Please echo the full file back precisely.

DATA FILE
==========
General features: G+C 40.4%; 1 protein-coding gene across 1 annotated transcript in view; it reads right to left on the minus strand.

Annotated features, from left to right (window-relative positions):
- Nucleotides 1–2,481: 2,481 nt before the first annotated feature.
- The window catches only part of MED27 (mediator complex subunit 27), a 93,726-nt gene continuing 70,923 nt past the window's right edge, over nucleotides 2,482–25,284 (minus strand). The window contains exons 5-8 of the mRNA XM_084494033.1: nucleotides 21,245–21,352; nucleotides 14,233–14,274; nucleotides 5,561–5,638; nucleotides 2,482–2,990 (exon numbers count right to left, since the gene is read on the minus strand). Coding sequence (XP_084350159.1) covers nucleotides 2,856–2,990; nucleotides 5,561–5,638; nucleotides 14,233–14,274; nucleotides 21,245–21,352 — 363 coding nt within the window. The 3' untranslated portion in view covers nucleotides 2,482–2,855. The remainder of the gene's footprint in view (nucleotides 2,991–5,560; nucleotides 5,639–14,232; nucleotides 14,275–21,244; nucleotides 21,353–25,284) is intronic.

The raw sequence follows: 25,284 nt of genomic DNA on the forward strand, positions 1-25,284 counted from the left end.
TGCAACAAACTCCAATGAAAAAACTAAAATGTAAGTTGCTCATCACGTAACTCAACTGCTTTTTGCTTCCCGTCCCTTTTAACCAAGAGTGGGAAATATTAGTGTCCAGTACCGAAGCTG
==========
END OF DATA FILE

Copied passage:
General features: G+C 40.4%; 1 protein-coding gene across 1 annotated transcript in view; it reads right to left on the minus strand.

Annotated features, from left to right (window-relative positions):
- Nucleotides 1–2,481: 2,481 nt before the first annotated feature.
- The window catches only part of MED27 (mediator complex subunit 27), a 93,726-nt gene continuing 70,923 nt past the window's right edge, over nucleotides 2,482–25,284 (minus strand). The window contains exons 5-8 of the mRNA XM_084494033.1: nucleotides 21,245–21,352; nucleotides 14,233–14,274; nucleotides 5,561–5,638; nucleotides 2,482–2,990 (exon numbers count right to left, since the gene is read on the minus strand). Coding sequence (XP_084350159.1) covers nucleotides 2,856–2,990; nucleotides 5,561–5,638; nucleotides 14,233–14,274; nucleotides 21,245–21,352 — 363 coding nt within the window. The 3' untranslated portion in view covers nucleotides 2,482–2,855. The remainder of the gene's footprint in view (nucleotides 2,991–5,560; nucleotides 5,639–14,232; nucleotides 14,275–21,244; nucleotides 21,353–25,284) is intronic.

The raw sequence follows: 25,284 nt of genomic DNA on the forward strand, positions 1-25,284 counted from the left end.
TGCAACAAACTCCAATGAAAAAACTAAAATGTAAGTTGCTCATCACGTAACTCAACTGCTTTTTGCTTCCCGTCCCTTTTAACCAAGAGTGGGAAATATTAGTGTCCAGTACCGAAGCTG